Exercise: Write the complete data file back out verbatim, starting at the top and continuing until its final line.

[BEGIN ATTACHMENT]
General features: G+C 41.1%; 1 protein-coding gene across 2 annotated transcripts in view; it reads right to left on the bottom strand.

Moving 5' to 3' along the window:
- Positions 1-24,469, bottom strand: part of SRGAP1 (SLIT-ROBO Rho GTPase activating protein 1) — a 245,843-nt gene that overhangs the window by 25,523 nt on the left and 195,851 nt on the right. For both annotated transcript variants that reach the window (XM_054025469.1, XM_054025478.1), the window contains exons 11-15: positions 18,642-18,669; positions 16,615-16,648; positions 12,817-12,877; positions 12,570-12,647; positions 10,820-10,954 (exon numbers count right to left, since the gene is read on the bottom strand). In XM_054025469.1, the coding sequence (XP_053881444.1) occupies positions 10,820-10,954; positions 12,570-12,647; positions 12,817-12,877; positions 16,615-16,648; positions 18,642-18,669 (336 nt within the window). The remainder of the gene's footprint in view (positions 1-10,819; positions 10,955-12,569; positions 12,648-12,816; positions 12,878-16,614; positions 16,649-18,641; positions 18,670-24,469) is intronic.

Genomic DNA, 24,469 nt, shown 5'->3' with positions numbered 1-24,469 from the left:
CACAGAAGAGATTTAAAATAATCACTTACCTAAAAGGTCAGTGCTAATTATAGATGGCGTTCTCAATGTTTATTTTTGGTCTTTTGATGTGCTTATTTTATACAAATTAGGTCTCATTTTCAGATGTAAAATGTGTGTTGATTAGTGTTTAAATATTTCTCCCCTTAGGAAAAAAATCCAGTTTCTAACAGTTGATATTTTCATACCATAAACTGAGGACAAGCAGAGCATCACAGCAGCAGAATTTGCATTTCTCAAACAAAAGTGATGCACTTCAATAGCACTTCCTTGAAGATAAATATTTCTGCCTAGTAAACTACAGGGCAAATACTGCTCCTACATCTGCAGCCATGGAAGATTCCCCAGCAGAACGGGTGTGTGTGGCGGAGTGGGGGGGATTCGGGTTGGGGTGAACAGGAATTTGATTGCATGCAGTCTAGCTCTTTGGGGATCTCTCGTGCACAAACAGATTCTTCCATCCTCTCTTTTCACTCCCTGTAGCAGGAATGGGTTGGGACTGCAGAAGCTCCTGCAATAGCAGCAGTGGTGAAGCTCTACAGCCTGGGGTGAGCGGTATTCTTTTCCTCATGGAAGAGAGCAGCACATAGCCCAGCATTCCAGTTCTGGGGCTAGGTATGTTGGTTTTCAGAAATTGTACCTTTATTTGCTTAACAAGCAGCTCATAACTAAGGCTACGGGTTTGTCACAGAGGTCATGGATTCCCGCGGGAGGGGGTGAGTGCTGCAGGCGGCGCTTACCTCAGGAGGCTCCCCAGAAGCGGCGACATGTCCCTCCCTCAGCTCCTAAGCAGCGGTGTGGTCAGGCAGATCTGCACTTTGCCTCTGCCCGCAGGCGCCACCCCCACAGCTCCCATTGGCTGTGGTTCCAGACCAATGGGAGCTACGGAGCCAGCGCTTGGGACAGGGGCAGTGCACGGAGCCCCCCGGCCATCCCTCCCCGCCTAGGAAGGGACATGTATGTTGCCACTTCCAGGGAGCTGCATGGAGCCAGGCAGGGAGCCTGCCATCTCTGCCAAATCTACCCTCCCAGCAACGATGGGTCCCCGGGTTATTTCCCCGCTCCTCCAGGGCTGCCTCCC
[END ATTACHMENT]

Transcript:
General features: G+C 41.1%; 1 protein-coding gene across 2 annotated transcripts in view; it reads right to left on the bottom strand.

Moving 5' to 3' along the window:
- Positions 1-24,469, bottom strand: part of SRGAP1 (SLIT-ROBO Rho GTPase activating protein 1) — a 245,843-nt gene that overhangs the window by 25,523 nt on the left and 195,851 nt on the right. For both annotated transcript variants that reach the window (XM_054025469.1, XM_054025478.1), the window contains exons 11-15: positions 18,642-18,669; positions 16,615-16,648; positions 12,817-12,877; positions 12,570-12,647; positions 10,820-10,954 (exon numbers count right to left, since the gene is read on the bottom strand). In XM_054025469.1, the coding sequence (XP_053881444.1) occupies positions 10,820-10,954; positions 12,570-12,647; positions 12,817-12,877; positions 16,615-16,648; positions 18,642-18,669 (336 nt within the window). The remainder of the gene's footprint in view (positions 1-10,819; positions 10,955-12,569; positions 12,648-12,816; positions 12,878-16,614; positions 16,649-18,641; positions 18,670-24,469) is intronic.

Genomic DNA, 24,469 nt, shown 5'->3' with positions numbered 1-24,469 from the left:
CACAGAAGAGATTTAAAATAATCACTTACCTAAAAGGTCAGTGCTAATTATAGATGGCGTTCTCAATGTTTATTTTTGGTCTTTTGATGTGCTTATTTTATACAAATTAGGTCTCATTTTCAGATGTAAAATGTGTGTTGATTAGTGTTTAAATATTTCTCCCCTTAGGAAAAAAATCCAGTTTCTAACAGTTGATATTTTCATACCATAAACTGAGGACAAGCAGAGCATCACAGCAGCAGAATTTGCATTTCTCAAACAAAAGTGATGCACTTCAATAGCACTTCCTTGAAGATAAATATTTCTGCCTAGTAAACTACAGGGCAAATACTGCTCCTACATCTGCAGCCATGGAAGATTCCCCAGCAGAACGGGTGTGTGTGGCGGAGTGGGGGGGATTCGGGTTGGGGTGAACAGGAATTTGATTGCATGCAGTCTAGCTCTTTGGGGATCTCTCGTGCACAAACAGATTCTTCCATCCTCTCTTTTCACTCCCTGTAGCAGGAATGGGTTGGGACTGCAGAAGCTCCTGCAATAGCAGCAGTGGTGAAGCTCTACAGCCTGGGGTGAGCGGTATTCTTTTCCTCATGGAAGAGAGCAGCACATAGCCCAGCATTCCAGTTCTGGGGCTAGGTATGTTGGTTTTCAGAAATTGTACCTTTATTTGCTTAACAAGCAGCTCATAACTAAGGCTACGGGTTTGTCACAGAGGTCATGGATTCCCGCGGGAGGGGGTGAGTGCTGCAGGCGGCGCTTACCTCAGGAGGCTCCCCAGAAGCGGCGACATGTCCCTCCCTCAGCTCCTAAGCAGCGGTGTGGTCAGGCAGATCTGCACTTTGCCTCTGCCCGCAGGCGCCACCCCCACAGCTCCCATTGGCTGTGGTTCCAGACCAATGGGAGCTACGGAGCCAGCGCTTGGGACAGGGGCAGTGCACGGAGCCCCCCGGCCATCCCTCCCCGCCTAGGAAGGGACATGTATGTTGCCACTTCCAGGGAGCTGCATGGAGCCAGGCAGGGAGCCTGCCATCTCTGCCAAATCTACCCTCCCAGCAACGATGGGTCCCCGGGTTATTTCCCCGCTCCTCCAGGGCTGCCTCCC